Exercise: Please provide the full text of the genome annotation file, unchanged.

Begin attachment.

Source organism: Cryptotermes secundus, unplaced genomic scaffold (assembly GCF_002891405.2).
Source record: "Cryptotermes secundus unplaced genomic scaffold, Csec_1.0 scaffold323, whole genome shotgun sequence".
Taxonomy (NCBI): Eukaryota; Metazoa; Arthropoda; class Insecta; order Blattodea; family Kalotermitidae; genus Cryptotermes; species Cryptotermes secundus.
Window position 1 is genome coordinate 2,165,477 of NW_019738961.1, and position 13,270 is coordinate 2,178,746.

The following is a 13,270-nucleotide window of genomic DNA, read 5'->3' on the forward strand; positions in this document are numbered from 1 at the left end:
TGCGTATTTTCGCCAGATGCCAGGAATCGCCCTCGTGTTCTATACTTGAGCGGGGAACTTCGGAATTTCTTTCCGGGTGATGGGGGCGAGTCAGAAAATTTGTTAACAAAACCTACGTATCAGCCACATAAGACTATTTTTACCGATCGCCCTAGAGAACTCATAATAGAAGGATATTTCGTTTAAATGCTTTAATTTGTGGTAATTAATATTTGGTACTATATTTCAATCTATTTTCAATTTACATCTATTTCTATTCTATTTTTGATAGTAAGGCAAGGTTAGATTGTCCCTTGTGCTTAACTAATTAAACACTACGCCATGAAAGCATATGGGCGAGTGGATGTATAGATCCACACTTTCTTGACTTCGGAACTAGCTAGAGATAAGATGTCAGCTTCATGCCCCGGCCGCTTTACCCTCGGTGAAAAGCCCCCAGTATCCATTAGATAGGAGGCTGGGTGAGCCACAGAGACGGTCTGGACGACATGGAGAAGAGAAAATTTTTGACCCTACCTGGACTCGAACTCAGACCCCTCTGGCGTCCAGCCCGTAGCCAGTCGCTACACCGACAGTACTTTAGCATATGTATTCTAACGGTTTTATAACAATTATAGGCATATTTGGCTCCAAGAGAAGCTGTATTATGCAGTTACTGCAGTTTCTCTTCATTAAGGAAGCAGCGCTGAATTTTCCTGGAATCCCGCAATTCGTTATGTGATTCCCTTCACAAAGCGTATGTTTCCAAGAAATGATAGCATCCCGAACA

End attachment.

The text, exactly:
Source organism: Cryptotermes secundus, unplaced genomic scaffold (assembly GCF_002891405.2).
Source record: "Cryptotermes secundus unplaced genomic scaffold, Csec_1.0 scaffold323, whole genome shotgun sequence".
Taxonomy (NCBI): Eukaryota; Metazoa; Arthropoda; class Insecta; order Blattodea; family Kalotermitidae; genus Cryptotermes; species Cryptotermes secundus.
Window position 1 is genome coordinate 2,165,477 of NW_019738961.1, and position 13,270 is coordinate 2,178,746.

The following is a 13,270-nucleotide window of genomic DNA, read 5'->3' on the forward strand; positions in this document are numbered from 1 at the left end:
TGCGTATTTTCGCCAGATGCCAGGAATCGCCCTCGTGTTCTATACTTGAGCGGGGAACTTCGGAATTTCTTTCCGGGTGATGGGGGCGAGTCAGAAAATTTGTTAACAAAACCTACGTATCAGCCACATAAGACTATTTTTACCGATCGCCCTAGAGAACTCATAATAGAAGGATATTTCGTTTAAATGCTTTAATTTGTGGTAATTAATATTTGGTACTATATTTCAATCTATTTTCAATTTACATCTATTTCTATTCTATTTTTGATAGTAAGGCAAGGTTAGATTGTCCCTTGTGCTTAACTAATTAAACACTACGCCATGAAAGCATATGGGCGAGTGGATGTATAGATCCACACTTTCTTGACTTCGGAACTAGCTAGAGATAAGATGTCAGCTTCATGCCCCGGCCGCTTTACCCTCGGTGAAAAGCCCCCAGTATCCATTAGATAGGAGGCTGGGTGAGCCACAGAGACGGTCTGGACGACATGGAGAAGAGAAAATTTTTGACCCTACCTGGACTCGAACTCAGACCCCTCTGGCGTCCAGCCCGTAGCCAGTCGCTACACCGACAGTACTTTAGCATATGTATTCTAACGGTTTTATAACAATTATAGGCATATTTGGCTCCAAGAGAAGCTGTATTATGCAGTTACTGCAGTTTCTCTTCATTAAGGAAGCAGCGCTGAATTTTCCTGGAATCCCGCAATTCGTTATGTGATTCCCTTCACAAAGCGTATGTTTCCAAGAAATGATAGCATCCCGAACA